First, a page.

The INVO Process
You think you have an idea? Please contact us at email@example.com or (847) 467-2097
We will assign you to a licensing associate who will help you decide the next steps to take. Depending on your specific area and the stage of development of your idea, the licensing associate might recommend adding a business development associate to your invention team to help build a commercialization plan. Sometimes, the idea might be too early a stage to engage the business development group.
To disclose an invention to INVO, please complete the most recent version of the Invention Disclosure Form. INVO encourages all inventors to watch the "Disclosing Your Invention" video which addresses the most common questions. If you have questions, do not hesitate to contact your assigned Invention Manager. If an Invention Manager has not been assigned to you, please contact us at firstname.lastname@example.org or (847) 467-2097. Once the form is completed and signed by all inventors, please email the disclosure to: email@example.com. For more information on the INVO process once you've disclosed your invention, please read this one-pager.
Find more information for Student Inventors
According to patent law, publication or public disclosure of an invention negates the novelty requirement. Therefore, it is important to send your Invention Disclosure BEFORE any public disclosure is made of the invention. Our office is REQUIRED to report all inventions to your research sponsors, whether public or private.
Assessment / Patents
The Innovation and New Ventures Office will:
- Review disclosures in consultation with the inventor(s)
- Request a literature search from the inventor(s)
- Further analyze the disclosure to determine if there is a reasonable business case for proceeding further
- Obtain a more in-depth understanding of the potential market for the innovation to help determine subsequent courses of action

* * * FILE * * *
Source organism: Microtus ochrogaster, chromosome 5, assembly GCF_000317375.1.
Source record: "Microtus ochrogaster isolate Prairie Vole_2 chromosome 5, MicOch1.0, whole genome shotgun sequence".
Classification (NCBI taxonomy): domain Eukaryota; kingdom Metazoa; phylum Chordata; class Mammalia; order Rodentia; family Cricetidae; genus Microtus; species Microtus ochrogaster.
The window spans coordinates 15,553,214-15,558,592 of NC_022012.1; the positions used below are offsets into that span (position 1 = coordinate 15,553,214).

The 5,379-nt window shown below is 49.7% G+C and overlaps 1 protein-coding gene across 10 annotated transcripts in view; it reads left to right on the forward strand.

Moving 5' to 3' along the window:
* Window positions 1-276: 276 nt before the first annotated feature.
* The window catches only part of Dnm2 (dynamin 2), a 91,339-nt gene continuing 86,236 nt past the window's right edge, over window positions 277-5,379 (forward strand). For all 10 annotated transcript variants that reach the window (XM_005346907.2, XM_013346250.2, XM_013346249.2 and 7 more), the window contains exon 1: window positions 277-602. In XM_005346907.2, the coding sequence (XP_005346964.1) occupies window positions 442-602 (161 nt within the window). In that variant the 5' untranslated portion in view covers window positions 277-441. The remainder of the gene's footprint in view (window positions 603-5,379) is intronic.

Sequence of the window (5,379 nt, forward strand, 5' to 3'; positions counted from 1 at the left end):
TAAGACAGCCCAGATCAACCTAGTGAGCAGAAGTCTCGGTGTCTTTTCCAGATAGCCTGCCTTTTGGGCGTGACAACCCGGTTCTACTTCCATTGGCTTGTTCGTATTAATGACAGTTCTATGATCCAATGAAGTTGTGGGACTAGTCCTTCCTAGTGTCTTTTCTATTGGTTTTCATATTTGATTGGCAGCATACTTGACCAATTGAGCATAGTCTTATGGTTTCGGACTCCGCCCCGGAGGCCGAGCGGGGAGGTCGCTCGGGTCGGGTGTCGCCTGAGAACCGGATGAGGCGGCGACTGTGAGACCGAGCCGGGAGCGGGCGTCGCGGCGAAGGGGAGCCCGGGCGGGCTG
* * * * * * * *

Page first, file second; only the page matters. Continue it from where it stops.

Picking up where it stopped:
- Conduct prior art search as part of a preliminary patentability assessment
- File a patent application if appropriate criteria and tests have been satisfied.
Patent law defines an inventor as someone who conceives of an original, useful, and non-obvious idea.
Inventorship should not be confused with authorship on a scientific publication. The courts have specifically held that authorship and inventorship have different criteria and are not equivalent.
A person who makes a physical embodiment of the invention, however, may not necessarily be an inventor.
The correct inventors must be named on a patent or the patent can be invalidated.
Inventorship is determined by a patent attorney or agent, who asks all parties to describe their personal contributions to the claimed invention. Often, the attorney will examine notebook pages or other tangible proof of inventorship.
We will promote your inventions to industry/investors.
After consultation with you, the inventor, non-confidential material is prepared for distribution to targeted industry/investors to identify a potential partner for commercialization.
Commercial attractiveness is determined by four considerations:
- Technical Risk: Is the patent strong? What is the stage of development? Has the concept been reduced to practice, including for example, prototypes built and used?
- Market Risk: How big is the market? Is this a first or second to the market? What is the competition?
- Financial Risk: Does the cost of development justify the potential returns? What is the investment environment?
- Regulatory/Policy Risk: What are the regulatory hurdles? What is the public opinion?
Technical details of an invention may be disclosed under a confidential disclosure agreement. If further evaluation of the invention by the company, which often involves direct communication with the inventor, leads to an interest for development and commercialization, license negotiations may begin. When additional University research is needed to determine the merit of the invention, a research agreement with an option to license may be appropriate.